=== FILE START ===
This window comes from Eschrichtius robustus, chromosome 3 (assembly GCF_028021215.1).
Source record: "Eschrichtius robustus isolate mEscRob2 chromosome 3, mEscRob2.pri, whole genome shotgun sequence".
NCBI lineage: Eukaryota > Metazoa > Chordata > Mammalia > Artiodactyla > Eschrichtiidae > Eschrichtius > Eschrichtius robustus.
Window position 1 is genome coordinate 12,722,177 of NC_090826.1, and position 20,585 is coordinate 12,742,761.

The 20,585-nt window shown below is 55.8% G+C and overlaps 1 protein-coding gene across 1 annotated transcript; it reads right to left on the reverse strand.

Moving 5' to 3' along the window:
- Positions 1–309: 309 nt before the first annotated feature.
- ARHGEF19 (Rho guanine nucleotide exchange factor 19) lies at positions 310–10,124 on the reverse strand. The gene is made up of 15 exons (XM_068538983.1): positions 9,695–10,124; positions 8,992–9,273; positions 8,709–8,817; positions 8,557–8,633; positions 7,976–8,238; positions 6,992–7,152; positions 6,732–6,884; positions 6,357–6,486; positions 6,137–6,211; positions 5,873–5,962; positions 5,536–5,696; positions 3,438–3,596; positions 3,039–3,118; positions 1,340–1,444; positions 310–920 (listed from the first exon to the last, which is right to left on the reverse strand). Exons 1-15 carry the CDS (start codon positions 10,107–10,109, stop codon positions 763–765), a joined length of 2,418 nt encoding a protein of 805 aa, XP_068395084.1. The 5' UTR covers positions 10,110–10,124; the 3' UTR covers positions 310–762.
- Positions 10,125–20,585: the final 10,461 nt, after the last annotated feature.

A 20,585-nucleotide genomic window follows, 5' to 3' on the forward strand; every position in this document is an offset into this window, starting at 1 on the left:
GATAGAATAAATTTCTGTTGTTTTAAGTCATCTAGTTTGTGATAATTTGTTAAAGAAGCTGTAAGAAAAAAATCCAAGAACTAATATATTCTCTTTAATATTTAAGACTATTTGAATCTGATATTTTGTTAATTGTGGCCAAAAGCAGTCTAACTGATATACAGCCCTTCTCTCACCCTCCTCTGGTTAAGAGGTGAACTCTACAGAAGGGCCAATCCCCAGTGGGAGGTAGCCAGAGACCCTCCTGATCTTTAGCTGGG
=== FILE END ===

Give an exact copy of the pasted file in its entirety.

This window comes from Eschrichtius robustus, chromosome 3 (assembly GCF_028021215.1).
Source record: "Eschrichtius robustus isolate mEscRob2 chromosome 3, mEscRob2.pri, whole genome shotgun sequence".
NCBI lineage: Eukaryota > Metazoa > Chordata > Mammalia > Artiodactyla > Eschrichtiidae > Eschrichtius > Eschrichtius robustus.
Window position 1 is genome coordinate 12,722,177 of NC_090826.1, and position 20,585 is coordinate 12,742,761.

The 20,585-nt window shown below is 55.8% G+C and overlaps 1 protein-coding gene across 1 annotated transcript; it reads right to left on the reverse strand.

Moving 5' to 3' along the window:
- Positions 1–309: 309 nt before the first annotated feature.
- ARHGEF19 (Rho guanine nucleotide exchange factor 19) lies at positions 310–10,124 on the reverse strand. The gene is made up of 15 exons (XM_068538983.1): positions 9,695–10,124; positions 8,992–9,273; positions 8,709–8,817; positions 8,557–8,633; positions 7,976–8,238; positions 6,992–7,152; positions 6,732–6,884; positions 6,357–6,486; positions 6,137–6,211; positions 5,873–5,962; positions 5,536–5,696; positions 3,438–3,596; positions 3,039–3,118; positions 1,340–1,444; positions 310–920 (listed from the first exon to the last, which is right to left on the reverse strand). Exons 1-15 carry the CDS (start codon positions 10,107–10,109, stop codon positions 763–765), a joined length of 2,418 nt encoding a protein of 805 aa, XP_068395084.1. The 5' UTR covers positions 10,110–10,124; the 3' UTR covers positions 310–762.
- Positions 10,125–20,585: the final 10,461 nt, after the last annotated feature.

A 20,585-nucleotide genomic window follows, 5' to 3' on the forward strand; every position in this document is an offset into this window, starting at 1 on the left:
GATAGAATAAATTTCTGTTGTTTTAAGTCATCTAGTTTGTGATAATTTGTTAAAGAAGCTGTAAGAAAAAAATCCAAGAACTAATATATTCTCTTTAATATTTAAGACTATTTGAATCTGATATTTTGTTAATTGTGGCCAAAAGCAGTCTAACTGATATACAGCCCTTCTCTCACCCTCCTCTGGTTAAGAGGTGAACTCTACAGAAGGGCCAATCCCCAGTGGGAGGTAGCCAGAGACCCTCCTGATCTTTAGCTGGG